The day seems to be kicked off by the drugs trolley. It reminded me of those wonderful ice cream trays round peoples’ necks in a cinema. “ A choc ice, please”. “Sorry, paracetamol, tramadol … oh, or this gannet on a stick.” “Stuff the gannet, I’ll have the paracetamol.”
The drug issue was a source of fascination to me. The nurses ask what medications one is regularly taking, prior to this visit, that is. One guy next to me was a clear winner taking a dozen tablets a day. A dozen, for Darwin’s sake! Popping three or four pills seemed about normal. When I said, “none”, the nurses looked at me in disbelief. “None?” “Nothing, nada, nichts.” I can see why drug companies make unreasonable amounts of money.
The day shift of nurses start drifting in and greeting their soon-to-be-outgoing friends who’ve been on the night shift. Once everyone is assembled, a handover meeting ensues. The nurses gather around the nurses station and discuss the states of their various patients. There doesn’t seem to be any private office area nor does there seem to be any attenuation applied. I frequently heard my name drift across, “John Curd – perfectly fine.” Phew, that’s a relief! Listening to the occasional less than satisfied remarks concerning doctors or the pharmacy staff was quite entertaining, too. The NHS doesn’t appear to be familiar with the old management adage that one shouldn’t do ones dirty laundry in public.
Following the morning staff change came the breakfast trolley, the only meal not kicked off by soup (stick it on the list), which is, in turn, followed by the hot drinks trolley (on the list).
Then we’re into the morning doctor’s round, two doctors pushing another cart full of nothing more palatable than patient’s’ notes. Here the main question seems to revolve around bowel activity or the lack thereof. It appears that the bowel is generally the last bodily system to reboot following one’s system crash induced major surgery. Forget your God if you have one, the bowel is omnipotent; it is the system that decides when one will be released. Curiously, given its importance, unlike the fluid accountancy that is carried out for the liquid system, there seem to be no checks and balances on bowel activity. Rather, it is an honour system where the patient is left to report their own success or failure. It seemed to me that one could tell porkies [Ed: for non-natives, porkies = porky pies = lies, Cockney rhyming slang] though the wisdom of so doing is very questionable. For the most part, these clever folks do actually know what they are talking about.
A brief lack of medical activity enables a personal hygiene session, following which lunch, including soup (on the list), is not far away. Then, of course, another visit by the hot drinks trolley provides a little something (list!) to wash that solid stuff down.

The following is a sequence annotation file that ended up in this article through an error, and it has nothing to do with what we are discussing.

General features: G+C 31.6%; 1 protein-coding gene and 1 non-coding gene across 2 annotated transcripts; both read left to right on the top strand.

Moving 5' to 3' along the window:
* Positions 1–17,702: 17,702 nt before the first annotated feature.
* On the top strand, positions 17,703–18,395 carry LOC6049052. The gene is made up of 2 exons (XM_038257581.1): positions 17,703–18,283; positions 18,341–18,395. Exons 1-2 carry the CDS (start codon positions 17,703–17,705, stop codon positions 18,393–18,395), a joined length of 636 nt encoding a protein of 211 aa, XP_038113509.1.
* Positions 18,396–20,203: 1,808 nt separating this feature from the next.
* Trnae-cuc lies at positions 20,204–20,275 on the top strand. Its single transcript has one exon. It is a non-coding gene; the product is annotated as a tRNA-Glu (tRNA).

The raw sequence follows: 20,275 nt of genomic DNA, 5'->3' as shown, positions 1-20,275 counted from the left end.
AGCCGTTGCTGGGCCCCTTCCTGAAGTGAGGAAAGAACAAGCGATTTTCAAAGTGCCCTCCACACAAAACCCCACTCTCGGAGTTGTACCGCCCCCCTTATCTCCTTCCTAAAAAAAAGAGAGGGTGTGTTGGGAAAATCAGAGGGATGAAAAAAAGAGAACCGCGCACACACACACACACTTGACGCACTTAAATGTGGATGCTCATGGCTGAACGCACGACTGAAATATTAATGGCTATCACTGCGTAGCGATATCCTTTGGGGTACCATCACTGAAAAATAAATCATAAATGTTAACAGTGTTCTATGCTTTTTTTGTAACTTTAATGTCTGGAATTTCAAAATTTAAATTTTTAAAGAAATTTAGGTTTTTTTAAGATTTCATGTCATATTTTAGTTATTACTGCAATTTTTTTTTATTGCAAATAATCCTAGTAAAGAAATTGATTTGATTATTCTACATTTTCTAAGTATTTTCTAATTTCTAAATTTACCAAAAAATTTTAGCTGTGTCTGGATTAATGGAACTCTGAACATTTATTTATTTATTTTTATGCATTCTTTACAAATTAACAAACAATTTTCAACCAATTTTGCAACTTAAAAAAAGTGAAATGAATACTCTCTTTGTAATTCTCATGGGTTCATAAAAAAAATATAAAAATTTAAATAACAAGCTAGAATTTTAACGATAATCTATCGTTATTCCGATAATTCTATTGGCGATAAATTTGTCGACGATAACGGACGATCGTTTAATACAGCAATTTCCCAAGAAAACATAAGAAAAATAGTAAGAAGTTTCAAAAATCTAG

Visiting time kicks off at 3:00 PM following which there are usually conversations going on around one or more of the 5 beds that were in my bay.
In between all these activities, if there is any in between, the general monitoring of blood pressure, blood O2 levels and temperature is done at varying intervals. The nurses speak of a “protocol” whereby, following surgery, these standard health indicators are checked firstly every 30 minutes, then every hour, then every two hours, finally reducing to every four hours as progress is made.
Here’s where I’m going. Prior to admission to hospital one receives helpful suggestions as to what to bring: pyjamas, sponge bag, reading material. I took in three books but, with the almost constant hubbub it’s almost impossible to read and books are almost entirely superfluous. After the first night my pyjamas, specially purchased ‘cos I don’t use them at home 😯 were superfluous too because I was in either a theatre gown or a regular hospital gown.
Night time isn’t much better. Lights are dimmed but not, of course, right out. Without some light, the nurses would be unable to wander round every 30 minutes or every hour following their blood pressure, blood O2; and temperature protocol. I’m not one for sleeping on my back but, given all the pipe-work I was porting, sleeping on my back was the only option. Just as I’d dropped off a cold blood pressure cuff was Velcroed to my arm and I was awake again.
The hospital night is much like the African night. Many years ago we were wise enough to go on a tented safari to Kenya. Sleeping in tents just outside the Masai Mara you can’t help but listen to the sounds of the African night: the bass rumble of elephants, lions roaring. You should listen – it’s all a captivating part of the experience. A hospital has night sounds, too: saline drips click and whirr their way through the hours of darkness; pings resembling submarine sonar invade any brief silence; somewhere I would swear that the ghost of Jacques Cousteau was testing one of his earlier aqualungs, judging by the gurgling I could hear.
I mentioned all this entertainment to one of the almost universally delightful nurses who sagely remarked:
I don’t know how anyone ever gets better in hospital. You need three things to get well: fresh air, rest and good food; you don’t get any of those in hospital.
Lie back and concentrate on getting your systems rebooted. 😉